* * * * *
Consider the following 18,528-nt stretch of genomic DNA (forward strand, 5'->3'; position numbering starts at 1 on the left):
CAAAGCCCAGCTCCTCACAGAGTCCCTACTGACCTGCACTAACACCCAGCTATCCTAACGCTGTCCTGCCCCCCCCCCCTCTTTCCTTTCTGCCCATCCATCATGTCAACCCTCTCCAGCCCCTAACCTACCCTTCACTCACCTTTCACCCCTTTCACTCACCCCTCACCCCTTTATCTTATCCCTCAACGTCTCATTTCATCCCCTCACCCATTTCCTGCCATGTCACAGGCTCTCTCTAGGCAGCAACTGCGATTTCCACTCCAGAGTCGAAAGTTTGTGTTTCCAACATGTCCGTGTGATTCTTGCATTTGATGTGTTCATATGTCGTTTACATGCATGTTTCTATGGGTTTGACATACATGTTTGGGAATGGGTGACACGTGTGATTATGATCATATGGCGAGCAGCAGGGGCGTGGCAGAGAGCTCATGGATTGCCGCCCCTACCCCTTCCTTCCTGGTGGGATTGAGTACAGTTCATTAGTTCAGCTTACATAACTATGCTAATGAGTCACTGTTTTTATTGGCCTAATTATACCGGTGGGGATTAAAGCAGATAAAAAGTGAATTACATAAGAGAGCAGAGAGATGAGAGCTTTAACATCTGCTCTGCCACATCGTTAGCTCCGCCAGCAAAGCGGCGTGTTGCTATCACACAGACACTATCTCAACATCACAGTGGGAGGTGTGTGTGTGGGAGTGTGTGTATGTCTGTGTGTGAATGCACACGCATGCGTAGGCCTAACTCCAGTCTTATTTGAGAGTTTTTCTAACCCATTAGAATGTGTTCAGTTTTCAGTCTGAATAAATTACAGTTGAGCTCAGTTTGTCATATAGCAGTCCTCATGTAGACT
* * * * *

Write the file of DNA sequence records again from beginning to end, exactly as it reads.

Consider the following 18,528-nt stretch of genomic DNA (forward strand, 5'->3'; position numbering starts at 1 on the left):
CAAAGCCCAGCTCCTCACAGAGTCCCTACTGACCTGCACTAACACCCAGCTATCCTAACGCTGTCCTGCCCCCCCCCCCTCTTTCCTTTCTGCCCATCCATCATGTCAACCCTCTCCAGCCCCTAACCTACCCTTCACTCACCTTTCACCCCTTTCACTCACCCCTCACCCCTTTATCTTATCCCTCAACGTCTCATTTCATCCCCTCACCCATTTCCTGCCATGTCACAGGCTCTCTCTAGGCAGCAACTGCGATTTCCACTCCAGAGTCGAAAGTTTGTGTTTCCAACATGTCCGTGTGATTCTTGCATTTGATGTGTTCATATGTCGTTTACATGCATGTTTCTATGGGTTTGACATACATGTTTGGGAATGGGTGACACGTGTGATTATGATCATATGGCGAGCAGCAGGGGCGTGGCAGAGAGCTCATGGATTGCCGCCCCTACCCCTTCCTTCCTGGTGGGATTGAGTACAGTTCATTAGTTCAGCTTACATAACTATGCTAATGAGTCACTGTTTTTATTGGCCTAATTATACCGGTGGGGATTAAAGCAGATAAAAAGTGAATTACATAAGAGAGCAGAGAGATGAGAGCTTTAACATCTGCTCTGCCACATCGTTAGCTCCGCCAGCAAAGCGGCGTGTTGCTATCACACAGACACTATCTCAACATCACAGTGGGAGGTGTGTGTGTGGGAGTGTGTGTATGTCTGTGTGTGAATGCACACGCATGCGTAGGCCTAACTCCAGTCTTATTTGAGAGTTTTTCTAACCCATTAGAATGTGTTCAGTTTTCAGTCTGAATAAATTACAGTTGAGCTCAGTTTGTCATATAGCAGTCCTCATGTAGACT